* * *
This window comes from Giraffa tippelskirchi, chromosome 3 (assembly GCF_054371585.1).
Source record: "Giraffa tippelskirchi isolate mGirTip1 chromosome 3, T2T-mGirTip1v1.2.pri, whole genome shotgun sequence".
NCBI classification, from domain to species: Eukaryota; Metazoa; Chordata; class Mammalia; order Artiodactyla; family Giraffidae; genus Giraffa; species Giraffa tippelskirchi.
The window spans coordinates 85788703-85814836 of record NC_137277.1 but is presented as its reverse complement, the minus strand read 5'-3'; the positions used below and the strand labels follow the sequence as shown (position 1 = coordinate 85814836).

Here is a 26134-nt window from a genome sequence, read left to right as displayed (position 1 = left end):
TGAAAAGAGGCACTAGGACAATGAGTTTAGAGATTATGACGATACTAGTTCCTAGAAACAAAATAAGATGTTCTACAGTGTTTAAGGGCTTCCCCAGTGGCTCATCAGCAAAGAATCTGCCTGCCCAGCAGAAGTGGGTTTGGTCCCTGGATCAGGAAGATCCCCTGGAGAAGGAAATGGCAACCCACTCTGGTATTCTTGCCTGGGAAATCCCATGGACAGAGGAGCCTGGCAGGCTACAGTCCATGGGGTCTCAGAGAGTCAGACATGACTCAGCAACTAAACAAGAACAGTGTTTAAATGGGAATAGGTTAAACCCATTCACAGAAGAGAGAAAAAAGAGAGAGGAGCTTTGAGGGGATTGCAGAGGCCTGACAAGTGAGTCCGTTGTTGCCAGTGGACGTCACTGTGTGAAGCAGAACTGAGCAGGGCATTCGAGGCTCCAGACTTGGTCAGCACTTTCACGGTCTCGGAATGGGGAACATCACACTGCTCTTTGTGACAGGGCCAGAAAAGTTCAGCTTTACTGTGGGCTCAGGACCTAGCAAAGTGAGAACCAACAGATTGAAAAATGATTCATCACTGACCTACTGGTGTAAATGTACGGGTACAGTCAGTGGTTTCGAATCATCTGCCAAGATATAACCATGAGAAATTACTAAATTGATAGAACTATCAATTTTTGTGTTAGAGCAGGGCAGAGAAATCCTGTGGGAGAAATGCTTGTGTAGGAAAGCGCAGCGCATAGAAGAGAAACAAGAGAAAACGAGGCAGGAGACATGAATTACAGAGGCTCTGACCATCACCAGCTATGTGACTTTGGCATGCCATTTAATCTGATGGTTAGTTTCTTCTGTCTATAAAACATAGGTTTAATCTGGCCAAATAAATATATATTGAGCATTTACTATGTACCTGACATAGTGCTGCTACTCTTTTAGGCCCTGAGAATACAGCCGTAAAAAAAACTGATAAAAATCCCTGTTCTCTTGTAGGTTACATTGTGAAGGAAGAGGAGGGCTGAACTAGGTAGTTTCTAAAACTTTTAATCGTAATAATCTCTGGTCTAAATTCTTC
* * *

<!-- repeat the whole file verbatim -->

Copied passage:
This window comes from Giraffa tippelskirchi, chromosome 3 (assembly GCF_054371585.1).
Source record: "Giraffa tippelskirchi isolate mGirTip1 chromosome 3, T2T-mGirTip1v1.2.pri, whole genome shotgun sequence".
NCBI classification, from domain to species: Eukaryota; Metazoa; Chordata; class Mammalia; order Artiodactyla; family Giraffidae; genus Giraffa; species Giraffa tippelskirchi.
The window spans coordinates 85788703-85814836 of record NC_137277.1 but is presented as its reverse complement, the minus strand read 5'-3'; the positions used below and the strand labels follow the sequence as shown (position 1 = coordinate 85814836).

Here is a 26134-nt window from a genome sequence, read left to right as displayed (position 1 = left end):
TGAAAAGAGGCACTAGGACAATGAGTTTAGAGATTATGACGATACTAGTTCCTAGAAACAAAATAAGATGTTCTACAGTGTTTAAGGGCTTCCCCAGTGGCTCATCAGCAAAGAATCTGCCTGCCCAGCAGAAGTGGGTTTGGTCCCTGGATCAGGAAGATCCCCTGGAGAAGGAAATGGCAACCCACTCTGGTATTCTTGCCTGGGAAATCCCATGGACAGAGGAGCCTGGCAGGCTACAGTCCATGGGGTCTCAGAGAGTCAGACATGACTCAGCAACTAAACAAGAACAGTGTTTAAATGGGAATAGGTTAAACCCATTCACAGAAGAGAGAAAAAAGAGAGAGGAGCTTTGAGGGGATTGCAGAGGCCTGACAAGTGAGTCCGTTGTTGCCAGTGGACGTCACTGTGTGAAGCAGAACTGAGCAGGGCATTCGAGGCTCCAGACTTGGTCAGCACTTTCACGGTCTCGGAATGGGGAACATCACACTGCTCTTTGTGACAGGGCCAGAAAAGTTCAGCTTTACTGTGGGCTCAGGACCTAGCAAAGTGAGAACCAACAGATTGAAAAATGATTCATCACTGACCTACTGGTGTAAATGTACGGGTACAGTCAGTGGTTTCGAATCATCTGCCAAGATATAACCATGAGAAATTACTAAATTGATAGAACTATCAATTTTTGTGTTAGAGCAGGGCAGAGAAATCCTGTGGGAGAAATGCTTGTGTAGGAAAGCGCAGCGCATAGAAGAGAAACAAGAGAAAACGAGGCAGGAGACATGAATTACAGAGGCTCTGACCATCACCAGCTATGTGACTTTGGCATGCCATTTAATCTGATGGTTAGTTTCTTCTGTCTATAAAACATAGGTTTAATCTGGCCAAATAAATATATATTGAGCATTTACTATGTACCTGACATAGTGCTGCTACTCTTTTAGGCCCTGAGAATACAGCCGTAAAAAAAACTGATAAAAATCCCTGTTCTCTTGTAGGTTACATTGTGAAGGAAGAGGAGGGCTGAACTAGGTAGTTTCTAAAACTTTTAATCGTAATAATCTCTGGTCTAAATTCTTC